response.renderJavascriptReference(new JavascriptResourceReference(YuiAutoComplete.class, "res/autocomplete/autocomplete-min.js"));
            response.renderJavascriptReference(new JavascriptResourceReference(YuiAutoComplete.class, "YuiAutoComplete.js"));
            response.renderCSSReference(new CompressedResourceReference(YuiAutoComplete.class, "YuiAutoComplete.css"));
            response.renderCSSReference(new CompressedResourceReference(YuiAutoComplete.class, "res/autocomplete/assets/skins/sam/autocomplete.css"));
            response.renderJavascript("var " + getJsVarName() + ";", getJsVarName());
            response.renderOnDomReadyJavascript(getJsVarName() + " = new YAHOO.widget.WicketAutoComplete('"
                    + textField.getMarkupId() + "', '" + getCallbackUrl() + "', '" + container.getMarkupId() + "');");

        protected void respond(AjaxRequestTarget target) {
            String query = getRequest().getParameter("q");
            String[] result = getChoices(query);
            String jsonResult = JsonUtils.marshal(result);
            target.appendJavascript(getJsVarName() + ".dataSource.responseArray = " + jsonResult + ";");


  • #01, #18: we extend FormComponentPanel instead of Panel so that we can seamlessly use our YuiAutoComplete component within Form instances
  • #09, #12: we ensure that HTML id-s are rendered and we pass them to the YUI AutoComplete control later
  • #14: automatically add the Ajax wicket behavior (explained below) to our custom component
  • #26: we define a method that subclasses can override to return data corresponding to user input
  • #28: we extend AbstractDefaultAjaxBehavior and we only need to override the “respond(AjaxRequestTarget)” method
  • #33 – 39: we ensure that the required JS and CSS files are contributed to the HTML <HEAD> of any page that contains our custom component. Tip: use “debug” versions of the JS files for e.g. “autocomplete-debug.js” instead of “autocomplete-min.js” to make debugging using FireBug easier. You probably don’t need the “debug” versions for a “production” version of this component. The good thing about loading resources like this from the package / classpath is that you can simply JAR it all up for use by other teams.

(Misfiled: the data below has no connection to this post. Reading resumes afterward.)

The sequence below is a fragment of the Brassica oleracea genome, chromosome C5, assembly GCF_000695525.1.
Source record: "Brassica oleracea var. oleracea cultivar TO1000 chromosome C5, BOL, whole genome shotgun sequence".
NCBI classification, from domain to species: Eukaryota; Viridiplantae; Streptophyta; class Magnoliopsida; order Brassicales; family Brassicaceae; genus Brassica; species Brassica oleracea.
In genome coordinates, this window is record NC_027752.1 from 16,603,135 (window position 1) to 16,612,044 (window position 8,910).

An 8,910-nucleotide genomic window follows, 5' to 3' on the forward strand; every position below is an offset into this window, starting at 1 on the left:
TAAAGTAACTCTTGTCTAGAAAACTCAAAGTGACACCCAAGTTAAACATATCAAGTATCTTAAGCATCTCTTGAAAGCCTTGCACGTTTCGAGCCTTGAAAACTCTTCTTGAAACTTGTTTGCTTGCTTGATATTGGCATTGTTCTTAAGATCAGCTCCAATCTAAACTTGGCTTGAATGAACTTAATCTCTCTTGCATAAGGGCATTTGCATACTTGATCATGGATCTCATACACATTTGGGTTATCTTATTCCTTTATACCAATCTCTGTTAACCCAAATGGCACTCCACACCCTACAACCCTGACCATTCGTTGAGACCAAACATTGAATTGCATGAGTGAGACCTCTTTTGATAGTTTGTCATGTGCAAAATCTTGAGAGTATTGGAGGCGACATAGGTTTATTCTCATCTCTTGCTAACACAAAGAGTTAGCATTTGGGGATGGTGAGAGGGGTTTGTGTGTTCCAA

• #40: we output a variable declaration (global to the page) to hold a reference to our “WicketAutoComplete” JavaScript object – which can be referenced later during the Ajax request for passing data to the web page, we derive the name from the HTML id of the input TextField (#23)
  • #41: ensure that an instance of our WicketAutoComplete JavaScript object is instantiated (and assigned to the variable described above) when the page loads, note how the HTML id-s and Ajax “callback” URL are determined
  • #47: get the value of the parameter “q” in the incoming Ajax request
  • #50: ask Wicket to execute some JavaScript when the request completes which will (pass) assign a JSON array value back via our “WicketAutoComplete” object reference

Now the project within your IDE should look like this:


Edit the “HomePage.html” and “” files to use an instance of our Wicketized AutoComplete component as follows:

        <title>YUI Autocomplete Demo</title>
        Enter Country Name: <span wicket:id="autocomplete"></span>
public class HomePage extends WebPage {

    public HomePage() {        
        add(new YuiAutoComplete("autocomplete", new Model("")) {
            protected String[] getChoices(String query) {
                return LocaleUtils.getCountryNamesMatching(query);


Note how we have implemented the “getChoices()” method to return a list of country names in this case. That should be it! Start Jetty by using the “com.mycompany.Start” class that should be under the “test” source folder structure. Browse to http://localhost:8080/ and try out your shiny new Wicket + YUI AutoComplete component.

I’ve uploaded the source code here: myproject.pdf – just rename this to a *.zip after downloading. Do comment if you spot any mistakes or stuff that can be improved.